As a first suitable proxy for the ‘complexity’ of the requirements of such large organisations, the Commission considered a net licence value of EUR 1 million to be appropriate. This value appeared to be an appropriate first indication that such bids are made for high-function solutions purchased by large and complex enterprises even though it does not mean that bids in individual cases below this value may not involve high-function FMS and HR solutions. However, for a licence of a value in excess of EUR 1 million it can be safely assumed that anyone winning a bid above this threshold for applications in the field of HR and FMS may be considered as a supplier of high-function FMS and HR solutions. The Commission further complemented this threshold by a delineation of large and complex enterprises as customers. The market investigation showed that thresholds of 10 000 employees or of revenues exceeding EUR 1 billion might be an appropriate proxy for a rough qualification of large and complex undertakings. The Commission concludes that the complementary set of proxies can be used for a first qualification of the bids to assess whether the bids are for high-function software for large and complex enterprises.

(22)

With the help of these proxies, the Commission analysed the bids in which EAS vendors participated in 2001 and 2002 as well as the bids submitted by Oracle in response to the Commission’s information request after the Oral Hearing. The Commission further analysed documents relating to bids resulting from the US trial in order to establish who the suppliers of such software applications are.

(23)

On the basis of this evidence, the Commission concluded that in the markets for high-function FMS and HR for large and complex enterprises Oracle, PeopleSoft and SAP are the main players. Each of these players identified at least 50 to 100 bids within a two-year period falling under the proxies and therefore concerning high-function software for large and complex enterprises (i.e. companies with more than 10 000 employees and revenues exceeding EUR 1 billion). However, the Commission’s data and the submissions by Oracle show that occasionally other players win bids for high-function FMS and HR software to serve the needs of large and complex enterprises. Other such vendors of HR and/or FMS high-function software are: Lawson, Intentia, IFS, QAD and Microsoft. Although these vendors won only a limited number of bids, they were either runner-ups for high-function FMS and HR software or they participated in bids with a license value exceeding EUR 1 million in a larger number of bids.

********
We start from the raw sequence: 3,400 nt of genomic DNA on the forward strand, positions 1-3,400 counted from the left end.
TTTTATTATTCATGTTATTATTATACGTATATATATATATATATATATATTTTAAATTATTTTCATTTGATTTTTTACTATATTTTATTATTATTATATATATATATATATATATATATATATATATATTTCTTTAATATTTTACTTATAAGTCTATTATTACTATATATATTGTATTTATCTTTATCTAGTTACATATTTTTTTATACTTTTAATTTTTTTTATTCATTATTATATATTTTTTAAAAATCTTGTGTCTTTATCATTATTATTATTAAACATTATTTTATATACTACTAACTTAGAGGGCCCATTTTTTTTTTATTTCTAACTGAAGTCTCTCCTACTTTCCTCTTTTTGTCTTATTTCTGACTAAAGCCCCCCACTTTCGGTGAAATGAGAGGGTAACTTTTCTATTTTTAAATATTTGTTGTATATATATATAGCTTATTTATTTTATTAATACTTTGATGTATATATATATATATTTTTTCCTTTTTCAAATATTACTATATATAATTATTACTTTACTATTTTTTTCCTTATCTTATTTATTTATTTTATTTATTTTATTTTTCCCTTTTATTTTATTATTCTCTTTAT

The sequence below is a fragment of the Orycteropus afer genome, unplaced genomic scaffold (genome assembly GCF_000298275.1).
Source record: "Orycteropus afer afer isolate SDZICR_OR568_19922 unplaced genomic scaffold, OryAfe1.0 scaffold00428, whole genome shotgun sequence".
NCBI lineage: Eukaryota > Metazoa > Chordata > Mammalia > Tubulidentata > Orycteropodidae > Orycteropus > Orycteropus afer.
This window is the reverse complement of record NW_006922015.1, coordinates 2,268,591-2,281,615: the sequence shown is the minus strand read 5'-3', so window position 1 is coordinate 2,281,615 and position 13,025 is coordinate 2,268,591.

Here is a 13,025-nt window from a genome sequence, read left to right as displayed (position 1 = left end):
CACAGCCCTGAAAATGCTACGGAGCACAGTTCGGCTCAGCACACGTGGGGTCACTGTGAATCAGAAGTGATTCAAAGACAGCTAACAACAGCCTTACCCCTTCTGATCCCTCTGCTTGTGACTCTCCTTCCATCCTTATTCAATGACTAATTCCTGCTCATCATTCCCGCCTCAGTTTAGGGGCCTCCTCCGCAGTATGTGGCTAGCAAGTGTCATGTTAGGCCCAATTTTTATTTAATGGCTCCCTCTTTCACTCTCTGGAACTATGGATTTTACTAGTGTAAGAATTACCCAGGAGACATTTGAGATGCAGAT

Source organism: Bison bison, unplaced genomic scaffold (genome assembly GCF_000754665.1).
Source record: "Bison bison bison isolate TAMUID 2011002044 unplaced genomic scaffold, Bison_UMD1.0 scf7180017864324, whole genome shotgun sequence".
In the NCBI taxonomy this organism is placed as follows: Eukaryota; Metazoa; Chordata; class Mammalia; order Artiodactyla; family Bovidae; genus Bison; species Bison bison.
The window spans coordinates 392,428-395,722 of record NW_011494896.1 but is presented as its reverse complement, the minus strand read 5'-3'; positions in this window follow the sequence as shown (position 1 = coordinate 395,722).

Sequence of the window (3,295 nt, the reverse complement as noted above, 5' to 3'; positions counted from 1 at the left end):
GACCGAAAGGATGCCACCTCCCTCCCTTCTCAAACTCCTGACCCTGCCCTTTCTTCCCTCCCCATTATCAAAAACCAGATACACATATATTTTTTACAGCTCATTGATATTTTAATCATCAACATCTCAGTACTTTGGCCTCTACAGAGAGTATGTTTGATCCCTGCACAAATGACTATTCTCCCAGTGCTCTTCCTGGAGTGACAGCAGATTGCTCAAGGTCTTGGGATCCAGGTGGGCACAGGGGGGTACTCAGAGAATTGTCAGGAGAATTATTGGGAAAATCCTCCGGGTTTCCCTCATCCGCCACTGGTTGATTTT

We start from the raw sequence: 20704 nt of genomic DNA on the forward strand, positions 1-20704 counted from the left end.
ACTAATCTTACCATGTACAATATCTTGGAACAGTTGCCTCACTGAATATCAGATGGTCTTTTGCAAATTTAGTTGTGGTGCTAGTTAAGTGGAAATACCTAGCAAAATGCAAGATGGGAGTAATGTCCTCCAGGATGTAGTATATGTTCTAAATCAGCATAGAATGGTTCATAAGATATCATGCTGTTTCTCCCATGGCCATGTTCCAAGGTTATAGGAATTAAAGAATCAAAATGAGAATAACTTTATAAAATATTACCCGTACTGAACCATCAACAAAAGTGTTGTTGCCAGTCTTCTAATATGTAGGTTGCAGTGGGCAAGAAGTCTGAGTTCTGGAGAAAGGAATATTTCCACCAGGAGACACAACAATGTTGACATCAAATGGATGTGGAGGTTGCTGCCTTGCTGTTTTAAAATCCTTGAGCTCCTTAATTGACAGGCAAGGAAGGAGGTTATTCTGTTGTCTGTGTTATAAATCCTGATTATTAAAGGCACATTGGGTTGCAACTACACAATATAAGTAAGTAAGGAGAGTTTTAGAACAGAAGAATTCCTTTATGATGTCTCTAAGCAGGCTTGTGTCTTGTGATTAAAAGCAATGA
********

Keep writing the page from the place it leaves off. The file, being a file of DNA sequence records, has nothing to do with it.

(24)

Using Oracle’s dataset containing bid data, as well as two other datasets obtained from the US trial proceedings, the Commission further undertook an econometric analysis in order to investigate whether the data revealed a difference in Oracle’s bidding behaviour depending on the identity of the competitors in the final bidding round. A finding that Oracle was relatively more likely to provide aggressive discounts when either SAP or PeopleSoft were present in the final bidding round rather than when competing against other competitors would suggest indirect evidence that competition is mainly between the big three software providers and that only Oracle, SAP and PeopleSoft are vendors of high-function FMS and HR software to serve the needs of large and complex enterprises. The main finding was that no significant distinction could be identified between the behaviour of Oracle when competing against SAP and PeopleSoft compared to the behaviour against other bidders. This was true even when restricting attention to large deals.

(25)

The Commission further analysed the capabilities and reach of the FMS and HR software of the other vendors, Lawson, Intentia, IFS, QAD and Microsoft. Particularly on the basis of the evidence that has come out of the US trial in San Francisco, the Commission concluded that, despite limitations in the product offerings of each of these vendors as opposed to Oracle, PeopleSoft and SAP regarding HR and FMS high-function software, each of them has several customers in the field of HR and FMS which may qualify as large and complex enterprises. These vendors may be able to serve their needs at least in the verticals in which the respective vendor specializes.

(26)

The relevant product markets are therefore, respectively, high-function FMS and HR solutions for large and complex enterprises. The main players in these markets are SAP, Oracle and PeopleSoft. However, the Commission has come to the conclusion that several other vendors could represent a competitive constraint vis-à-vis Oracle, PeopleSoft and SAP at least in the verticals in which they are active and cannot be excluded as vendors from the markets for high-function FMS and HR applications. For the purposes of the present transaction, Lawson, Intentia, IFS and Microsoft are to be treated as vendors for FMS and HR high-function applications and QAD is to be treated only as vendor for FMS high-function solutions.

Mid-market HR and FMS solutions or software

(27)

The Commission found indications that the market for software applications for mid-size enterprises (having approximately annual revenues of between EUR 30 million and EUR 1 billion) is a separate market from the markets for high-function FMS and HR solutions, and possibly also from the markets for applications for small enterprises (i.e. those with revenues below EUR 30 million). Applications adapted to the needs of mid-size enterprises are usually out-of-the box solutions which provide a limited scope of functionalities and can only to a limited extent be configured to the individual needs of the enterprise. Separate markets for FMS and HR solutions can be distinguished also within the mid-market software as FMS and HR functionalities for mid-size companies are not substitutable from a demand side perspective either between themselves, or with any other functionalities related to other pillars (CRM, SCM etc.). Furthermore, the Commission found indications that applications software for small businesses only cover the basic needs of an enterprise with a uniform organisational structure.